Monday, January 19, 2015

The Death of an ETF

Back in Aug 2014, I wrote a piece called, "STI ETF Showdown: The SPDR is going to kill off Nikko AM".
"Let's be very honest here. The only reason why investors have been flocking to Nikko AM is due to the simple fact that the capital requirements to invest with them is a lot lower. Setting aside $300 odd every now and then to invest in the stock market is a lot easier than the $3000 plus that the SPDR requires. Not anymore come 19 January, it will now be a fair playing field.
Hands down, the clear winner is the SPDR STI ETF."
And now let us see the volumes of both ETFs today when they are now playing on the same playing field:


DAMN, that's a huge difference.

The bid-ask spread for the Nikko AM is 3 cents, while for the SPDR it is just 1 cent!

The traded value of the SPDR ETF was a whooping $708,000, while the traded value of the Nikko AM ETF was only a mere $26,500. That is 26.5 times more!

Trouble in paradise, Nikko AM?

Recap from Aug 2014:

ETFs can die because of low liquidity and low AUM, making them inefficient investing tools and expensive ones as well.

Nikko AM might be able to stem this off with their RSP feeding funds into the ETF, but I would rationalize that only an ignorant retail investor buying the ETF off the exchange directly would pick Nikko AM over SPDR.

I don't know about you, but I like to pick winners and "Hands down, the clear winner is the SPDR STI ETF".

It is simple game theory. If 2 shops selling the exact same product opened up right beside each other, and one shop is bigger, with shorter queues and lower operating costs, what is going to happen? It is going to kill off the smaller one.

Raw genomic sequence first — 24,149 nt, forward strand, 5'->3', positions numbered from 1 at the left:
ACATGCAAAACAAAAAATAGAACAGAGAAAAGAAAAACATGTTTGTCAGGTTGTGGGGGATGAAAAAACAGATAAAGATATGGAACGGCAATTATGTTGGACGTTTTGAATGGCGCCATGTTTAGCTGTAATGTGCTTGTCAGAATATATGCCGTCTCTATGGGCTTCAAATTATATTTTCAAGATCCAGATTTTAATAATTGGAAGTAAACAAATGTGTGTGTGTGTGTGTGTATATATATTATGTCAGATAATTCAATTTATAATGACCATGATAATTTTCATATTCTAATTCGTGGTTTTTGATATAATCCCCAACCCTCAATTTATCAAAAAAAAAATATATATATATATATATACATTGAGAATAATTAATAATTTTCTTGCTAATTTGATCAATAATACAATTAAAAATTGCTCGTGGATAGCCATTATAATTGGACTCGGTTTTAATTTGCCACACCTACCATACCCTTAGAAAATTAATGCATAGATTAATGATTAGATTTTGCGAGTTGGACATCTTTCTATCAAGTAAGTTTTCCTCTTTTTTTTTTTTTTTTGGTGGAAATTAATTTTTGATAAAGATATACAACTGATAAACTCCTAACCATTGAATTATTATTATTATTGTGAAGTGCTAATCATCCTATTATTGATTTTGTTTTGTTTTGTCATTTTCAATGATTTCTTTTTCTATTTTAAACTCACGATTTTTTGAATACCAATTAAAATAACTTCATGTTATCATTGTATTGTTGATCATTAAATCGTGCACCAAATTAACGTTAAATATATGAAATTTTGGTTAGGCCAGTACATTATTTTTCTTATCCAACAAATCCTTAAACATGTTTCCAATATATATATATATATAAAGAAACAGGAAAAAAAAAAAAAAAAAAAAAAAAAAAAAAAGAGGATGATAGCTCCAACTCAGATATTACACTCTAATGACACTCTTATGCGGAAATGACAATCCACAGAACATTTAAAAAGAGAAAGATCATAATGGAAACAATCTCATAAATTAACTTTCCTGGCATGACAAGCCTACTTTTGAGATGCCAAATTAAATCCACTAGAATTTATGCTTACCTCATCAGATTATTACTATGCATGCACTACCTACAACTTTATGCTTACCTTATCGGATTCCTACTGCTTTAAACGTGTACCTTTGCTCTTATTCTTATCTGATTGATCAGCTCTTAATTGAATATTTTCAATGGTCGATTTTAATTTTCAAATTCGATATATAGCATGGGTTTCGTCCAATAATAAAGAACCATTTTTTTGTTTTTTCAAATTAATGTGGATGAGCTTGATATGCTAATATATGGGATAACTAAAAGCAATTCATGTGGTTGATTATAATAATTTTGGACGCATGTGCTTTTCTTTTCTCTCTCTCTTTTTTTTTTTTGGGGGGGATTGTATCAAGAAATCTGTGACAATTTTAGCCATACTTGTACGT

Now let's sit back and watch the free market in action.

11 comments:

  1. Hi GMGH,

    For those who use POSB Invest Saver? Is it okay to continue buying the NIkko AM? I guess people who use products similar to POSB Invest Saver are those who don't want to or don't know how to actively invest ya?

    Thanks for blogging :) You're a great help! Admire people like you who are so financially savvy, especially investment wise.

    Regards,
    Felix

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    1. Hi Felix,

      Thanks for the kind words!

      I would guess that those with POSB Invest Saver would be fine, since the structure of the product is such that customers do not need to deal with bid-ask spreads and the need for deep order books to soak up liquidity. Plus, the fund AUM seems large enough to support itself. I doubt DBS will pull the plug on the Invest Saver product because that would mean that Nikko AM would be entirely abandoning their ETF. Invest Saver helps prop up the Nikko AM ETF!

      That said though, I foresee very thin liquidity for the Nikko AM since most investors that buy directly off the exchange would now go with the SPDR.

      A novel point for the Nikko AM is that dividends are distributed on different months from the SPDR, so I could actually see people investing in both ETFs to get a slightly more spread out cashflow.